Somos una raza privilegiada: Anthropology, Race, and Nation in the Literature of the River Plate, 1870-2010
Kerr, Ashley, Spanish - Graduate School of Arts and Sciences, University of Virginia
Lagos, Maria-Ines, Department for Spanish, Italian, and Portuguese, University of Virginia
Opere, Fernando, Department for Spanish, Italian, and Portuguese, University of Virginia
Gies, David, Department for Spanish, Italian, and Portuguese, University of Virginia
Brickhouse, Anna, Department of English, University of Virginia
Hill, Ruth, Department of Spanish and Portuguese, Vanderbilt University
This study examines the ways in which ethnographic and anthropological theories of race arise and evolve in the literature of the River Plate (travel literature, the novel, poetry, scientific discourse), ca. 1870-2010, through the prism of critical gender and race theory. Beyond presenting potential solutions to the cuestión del indio, concepts such as prehistory, degeneration, evolution, and miscegenation enabled positive representations of the criollo that directly addressed criticisms emanating from both within and outside of the region. Thus, ethnography and anthropology were fundamental to the forging of national, group, and individual identities. The authors studied in the first three chapters are canonical, forgotten, and best-sellers in turn, including Lucio V. Mansilla, Juan Zorrilla de San Martín, Eduardo L. Holmberg, Francisco “Perito” Moreno, Vicente Fidel López, and Clemente Onelli. Although their focuses were distinct, as a whole these texts work to laud the Creole as fit, fertile, and White, while erasing the Indian from the nation due to their alleged innate, or racial, inferiority.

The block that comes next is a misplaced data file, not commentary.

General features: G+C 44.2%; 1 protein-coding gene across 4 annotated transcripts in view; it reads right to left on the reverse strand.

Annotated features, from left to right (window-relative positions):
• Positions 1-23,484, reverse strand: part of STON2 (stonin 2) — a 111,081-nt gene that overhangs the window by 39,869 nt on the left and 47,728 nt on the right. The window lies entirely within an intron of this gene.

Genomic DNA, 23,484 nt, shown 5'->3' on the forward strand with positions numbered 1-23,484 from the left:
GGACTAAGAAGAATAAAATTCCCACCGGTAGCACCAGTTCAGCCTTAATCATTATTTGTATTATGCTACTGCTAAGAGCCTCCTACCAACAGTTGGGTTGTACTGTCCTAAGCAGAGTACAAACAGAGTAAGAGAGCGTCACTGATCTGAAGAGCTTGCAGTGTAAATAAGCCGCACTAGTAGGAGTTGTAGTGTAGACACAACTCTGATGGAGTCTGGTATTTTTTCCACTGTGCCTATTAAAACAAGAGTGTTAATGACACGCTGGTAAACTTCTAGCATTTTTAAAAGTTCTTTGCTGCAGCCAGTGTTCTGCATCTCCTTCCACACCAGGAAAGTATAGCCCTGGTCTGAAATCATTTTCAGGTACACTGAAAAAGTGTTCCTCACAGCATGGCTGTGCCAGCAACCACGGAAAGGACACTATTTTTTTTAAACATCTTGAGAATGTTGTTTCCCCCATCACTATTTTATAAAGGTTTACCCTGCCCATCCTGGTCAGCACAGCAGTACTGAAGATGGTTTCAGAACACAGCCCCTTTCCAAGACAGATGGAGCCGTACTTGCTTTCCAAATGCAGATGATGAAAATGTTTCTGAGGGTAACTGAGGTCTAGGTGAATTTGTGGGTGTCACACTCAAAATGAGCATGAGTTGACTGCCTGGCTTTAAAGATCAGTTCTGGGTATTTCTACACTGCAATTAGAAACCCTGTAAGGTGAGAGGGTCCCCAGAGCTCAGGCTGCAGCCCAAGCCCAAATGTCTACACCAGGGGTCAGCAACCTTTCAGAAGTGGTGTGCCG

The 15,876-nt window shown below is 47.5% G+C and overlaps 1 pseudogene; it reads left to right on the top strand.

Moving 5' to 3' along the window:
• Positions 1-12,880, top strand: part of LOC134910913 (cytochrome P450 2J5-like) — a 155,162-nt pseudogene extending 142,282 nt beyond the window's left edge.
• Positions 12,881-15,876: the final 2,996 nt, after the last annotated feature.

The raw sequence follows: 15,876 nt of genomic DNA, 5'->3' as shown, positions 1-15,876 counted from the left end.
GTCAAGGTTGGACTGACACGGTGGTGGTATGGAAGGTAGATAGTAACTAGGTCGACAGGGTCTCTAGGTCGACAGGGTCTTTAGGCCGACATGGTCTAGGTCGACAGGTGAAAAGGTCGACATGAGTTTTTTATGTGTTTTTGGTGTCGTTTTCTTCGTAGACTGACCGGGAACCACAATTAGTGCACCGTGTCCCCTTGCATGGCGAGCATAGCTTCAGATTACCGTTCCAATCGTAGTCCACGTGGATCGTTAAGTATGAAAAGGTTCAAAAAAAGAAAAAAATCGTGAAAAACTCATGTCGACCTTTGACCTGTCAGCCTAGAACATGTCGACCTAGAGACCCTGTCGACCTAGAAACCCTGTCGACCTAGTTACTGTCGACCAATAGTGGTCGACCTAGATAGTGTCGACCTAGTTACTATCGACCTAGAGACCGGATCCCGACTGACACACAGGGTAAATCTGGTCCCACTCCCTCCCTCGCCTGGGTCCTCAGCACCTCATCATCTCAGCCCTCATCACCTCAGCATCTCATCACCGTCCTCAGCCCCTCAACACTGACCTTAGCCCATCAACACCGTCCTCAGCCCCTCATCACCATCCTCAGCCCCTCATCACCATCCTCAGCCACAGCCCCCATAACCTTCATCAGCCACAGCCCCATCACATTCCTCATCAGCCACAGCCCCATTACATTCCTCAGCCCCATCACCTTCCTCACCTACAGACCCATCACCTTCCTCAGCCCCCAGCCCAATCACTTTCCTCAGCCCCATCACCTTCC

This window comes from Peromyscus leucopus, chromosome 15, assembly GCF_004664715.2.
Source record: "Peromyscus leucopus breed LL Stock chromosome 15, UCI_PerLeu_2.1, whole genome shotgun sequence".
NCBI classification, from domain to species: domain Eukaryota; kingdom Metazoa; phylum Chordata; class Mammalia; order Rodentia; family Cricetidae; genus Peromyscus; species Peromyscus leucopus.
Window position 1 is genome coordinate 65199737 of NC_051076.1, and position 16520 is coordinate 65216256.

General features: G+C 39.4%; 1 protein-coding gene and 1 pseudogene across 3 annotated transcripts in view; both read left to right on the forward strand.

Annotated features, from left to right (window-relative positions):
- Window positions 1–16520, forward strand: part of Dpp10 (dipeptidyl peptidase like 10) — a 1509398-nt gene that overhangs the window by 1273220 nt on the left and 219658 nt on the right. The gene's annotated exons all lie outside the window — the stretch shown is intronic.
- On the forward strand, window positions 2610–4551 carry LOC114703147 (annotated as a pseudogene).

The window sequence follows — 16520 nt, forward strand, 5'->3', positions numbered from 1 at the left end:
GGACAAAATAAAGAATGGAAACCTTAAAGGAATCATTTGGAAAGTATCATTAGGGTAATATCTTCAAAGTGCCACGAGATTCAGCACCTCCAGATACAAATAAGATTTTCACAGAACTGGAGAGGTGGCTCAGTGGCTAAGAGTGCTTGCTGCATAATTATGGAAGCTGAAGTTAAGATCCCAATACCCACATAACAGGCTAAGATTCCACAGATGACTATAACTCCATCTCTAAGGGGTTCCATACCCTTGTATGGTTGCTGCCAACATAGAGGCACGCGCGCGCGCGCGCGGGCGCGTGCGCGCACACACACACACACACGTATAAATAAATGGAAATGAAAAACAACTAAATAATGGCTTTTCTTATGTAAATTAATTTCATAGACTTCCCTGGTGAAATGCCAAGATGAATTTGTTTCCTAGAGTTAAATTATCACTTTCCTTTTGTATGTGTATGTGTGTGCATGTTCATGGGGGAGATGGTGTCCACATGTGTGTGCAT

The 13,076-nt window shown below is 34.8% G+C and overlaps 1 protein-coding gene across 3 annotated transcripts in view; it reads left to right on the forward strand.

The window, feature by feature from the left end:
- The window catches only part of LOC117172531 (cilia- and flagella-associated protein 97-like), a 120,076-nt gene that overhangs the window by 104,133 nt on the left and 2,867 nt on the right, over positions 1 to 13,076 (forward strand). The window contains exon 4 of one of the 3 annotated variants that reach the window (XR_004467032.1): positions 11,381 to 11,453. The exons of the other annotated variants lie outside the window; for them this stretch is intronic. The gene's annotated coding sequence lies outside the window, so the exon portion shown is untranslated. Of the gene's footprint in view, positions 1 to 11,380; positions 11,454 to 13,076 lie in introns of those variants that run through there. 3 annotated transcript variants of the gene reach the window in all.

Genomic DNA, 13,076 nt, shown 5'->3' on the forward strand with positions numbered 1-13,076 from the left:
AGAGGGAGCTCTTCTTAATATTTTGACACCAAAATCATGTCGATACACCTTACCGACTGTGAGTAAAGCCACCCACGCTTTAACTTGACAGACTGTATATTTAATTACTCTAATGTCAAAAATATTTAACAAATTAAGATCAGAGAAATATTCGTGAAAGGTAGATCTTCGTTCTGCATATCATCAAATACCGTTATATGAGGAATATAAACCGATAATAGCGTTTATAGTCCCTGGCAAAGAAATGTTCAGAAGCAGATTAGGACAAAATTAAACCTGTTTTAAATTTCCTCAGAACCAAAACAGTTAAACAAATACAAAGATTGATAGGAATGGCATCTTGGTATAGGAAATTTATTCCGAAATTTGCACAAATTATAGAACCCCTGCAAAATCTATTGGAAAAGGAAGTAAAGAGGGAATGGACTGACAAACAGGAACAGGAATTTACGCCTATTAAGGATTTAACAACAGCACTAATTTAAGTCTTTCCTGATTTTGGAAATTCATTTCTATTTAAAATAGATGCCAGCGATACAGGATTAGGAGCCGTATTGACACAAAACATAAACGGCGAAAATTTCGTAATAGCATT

The fourth and final chapter is devoted to contemporary romance novels by Florencia Bonelli and Gloria Casañas that aim to subvert and/or repurpose the concepts and ideologies analyzed in the first three chapters. Given their immense popularity both in Argentina and abroad, these novels exercise an influence over the racial imaginary of contemporary Argentinians that the older texts do not. In spite of their authors’ good intentions, these twenty-first century racial projects reveal that older, discriminatory models of indigeneity and Whiteness continue to structure even neoliberal narratives that explicitly reject the past. Indeed, these bestsellers closely resemble their predecessors in their racial suppositions and characterizations of both Indians and criollos.
PHD (Doctor of Philosophy)
Spanish American literature, Critical Race Theory, mestizaje, nationalism, indigenous tribes, scientific racism
All rights reserved (no additional license for public reuse)